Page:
FinCEN Civil Money Penalties on Banks and Their Insiders – No Compass
In an American Banker article this week entitled “It’s Anyone’s Guess How FinCEN Determines Fines”, Bob Serino, AABD’s BSA/AML Issues Advisor and Counsel to BuckleySandler, points to FinCEN’s lack of standards and formal processes in deciding whether to impose a penalty on banks or their insiders and the amounts. Plus Congress has given FinCEN the power to assess a penalty without a fact-finding hearing before an administrative law judge. No standards, unilateral power, and wide discretion. A scary combination.
It’s Anyone’s Guess How Fincen Determines Fines
For many years, the federal banking agencies have used publicly available processes and matrices to determine both whether a civil money penalty is justified and, if so, the size of the fine. They must also litigate the action in a formal Administrative Procedure Act proceeding, brought before an independent administrative law judge. Most recently, the Office of the Comptroller of the Currency updated the guidelines on civil money penalties as well as cease and desist orders to enhance consistency.
In contrast, the Financial Crimes Enforcement Network has not publicly disclosed any civil money penalty matrix or criteria to determine either the justification or amount of a penalty. There is an urgent need for Fincen to bring its process into alignment with the other regulators. As it stands, there is no publicly known process to ensure that Fincen’s vast power is applied consistently and equitably. Likewise, as it stands now, Fincen can unilaterally and publicly assess a penalty on an institution or person without any standards, hearing or opportunity for the targeted party to appeal.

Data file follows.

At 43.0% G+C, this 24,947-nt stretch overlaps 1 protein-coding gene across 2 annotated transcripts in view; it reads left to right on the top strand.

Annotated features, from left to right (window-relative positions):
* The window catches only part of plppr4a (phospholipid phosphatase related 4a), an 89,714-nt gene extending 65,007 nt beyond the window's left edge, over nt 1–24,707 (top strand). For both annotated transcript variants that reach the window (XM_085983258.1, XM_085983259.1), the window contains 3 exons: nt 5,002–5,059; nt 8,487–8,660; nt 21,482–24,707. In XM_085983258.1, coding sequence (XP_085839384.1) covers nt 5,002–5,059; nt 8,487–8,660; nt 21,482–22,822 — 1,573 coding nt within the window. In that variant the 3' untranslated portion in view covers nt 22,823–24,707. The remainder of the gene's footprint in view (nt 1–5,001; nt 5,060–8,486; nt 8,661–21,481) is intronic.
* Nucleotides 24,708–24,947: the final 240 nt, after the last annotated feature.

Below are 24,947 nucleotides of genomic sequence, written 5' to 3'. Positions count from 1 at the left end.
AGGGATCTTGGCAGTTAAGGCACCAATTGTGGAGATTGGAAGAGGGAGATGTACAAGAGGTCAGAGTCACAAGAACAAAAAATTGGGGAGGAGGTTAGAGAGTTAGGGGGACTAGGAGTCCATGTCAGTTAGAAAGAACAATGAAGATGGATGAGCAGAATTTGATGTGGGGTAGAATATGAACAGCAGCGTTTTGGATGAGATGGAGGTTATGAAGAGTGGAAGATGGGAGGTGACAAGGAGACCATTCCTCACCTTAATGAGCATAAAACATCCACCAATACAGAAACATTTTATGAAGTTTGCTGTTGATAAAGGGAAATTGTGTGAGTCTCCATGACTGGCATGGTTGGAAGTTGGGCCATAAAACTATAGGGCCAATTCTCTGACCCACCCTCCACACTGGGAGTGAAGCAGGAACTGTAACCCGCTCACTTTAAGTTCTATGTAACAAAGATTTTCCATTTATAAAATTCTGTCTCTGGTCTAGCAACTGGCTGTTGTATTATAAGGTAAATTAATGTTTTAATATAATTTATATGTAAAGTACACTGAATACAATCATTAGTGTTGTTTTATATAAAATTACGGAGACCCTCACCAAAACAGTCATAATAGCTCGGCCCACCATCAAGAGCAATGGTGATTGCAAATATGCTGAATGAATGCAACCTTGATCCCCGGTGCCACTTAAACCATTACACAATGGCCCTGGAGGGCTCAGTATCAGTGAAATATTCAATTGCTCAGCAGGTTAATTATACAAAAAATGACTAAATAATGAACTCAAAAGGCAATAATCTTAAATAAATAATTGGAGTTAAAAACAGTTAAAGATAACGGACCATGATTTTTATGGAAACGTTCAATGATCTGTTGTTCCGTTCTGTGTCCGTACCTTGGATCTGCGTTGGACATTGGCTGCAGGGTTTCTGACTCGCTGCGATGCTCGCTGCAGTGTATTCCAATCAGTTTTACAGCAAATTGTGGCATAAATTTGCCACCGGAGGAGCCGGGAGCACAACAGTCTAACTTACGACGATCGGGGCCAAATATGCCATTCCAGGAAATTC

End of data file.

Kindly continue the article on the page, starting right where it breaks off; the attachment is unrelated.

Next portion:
On Feb. 26, the OCC reiterated its intention to continue using a matrix for assessing appropriate fines, with adjustments to its decision-making process to strengthen fairness and consistency. The OCC’s changes – consistent with congressional requirements for the agency to use statutory criteria to justify an action – include one matrix for institutions and, for the first time, a separate matrix for institution-affiliated parties. Three days later, the OCC issued a revised bulletin on cease-and-desist powers in cases of “potential noncompliance with Bank Secrecy Act compliance program requirements or repeat or uncorrected BSA compliance problems.”
Why Fincen has no uniform process, administrative standards or a required hearing is beyond explanation. Most agencies follow standards and statutes that usually call for a hearing. There is nothing unique about the BSA that would require a different process for the banking agencies versus Fincen. A lack of any guidance is troubling since it allows Fincen largely unfettered power, opening the door to arbitrary and unjustified decisions.
Well-defined standards for fines from the bank regulatory agencies date back to the seventies. In 1978, Congress amended the Financial Institutions Supervisory Act of 1966 to provide regulators, for the first time, with the power to assess civil penalties for violations of laws and regulations.
The statute also required a formal hearing under the APA before an independent administrative law judge on pending enforcement actions. Regulators have the power to make the final decision on issuing a fine, but a company or individual targeted has the right to appeal an action to a federal court of appeals. As required by Congress, a bank regulator deciding whether to bring a case and impose a penalty must evaluate five statutory criteria to justify an action. The factors include: size of the financial resources and good faith of the person or entity charged; the gravity of the violation; history of previous violations; and such other matters that justice may require.
Fincen has neither publicly available factors nor any hearing rights.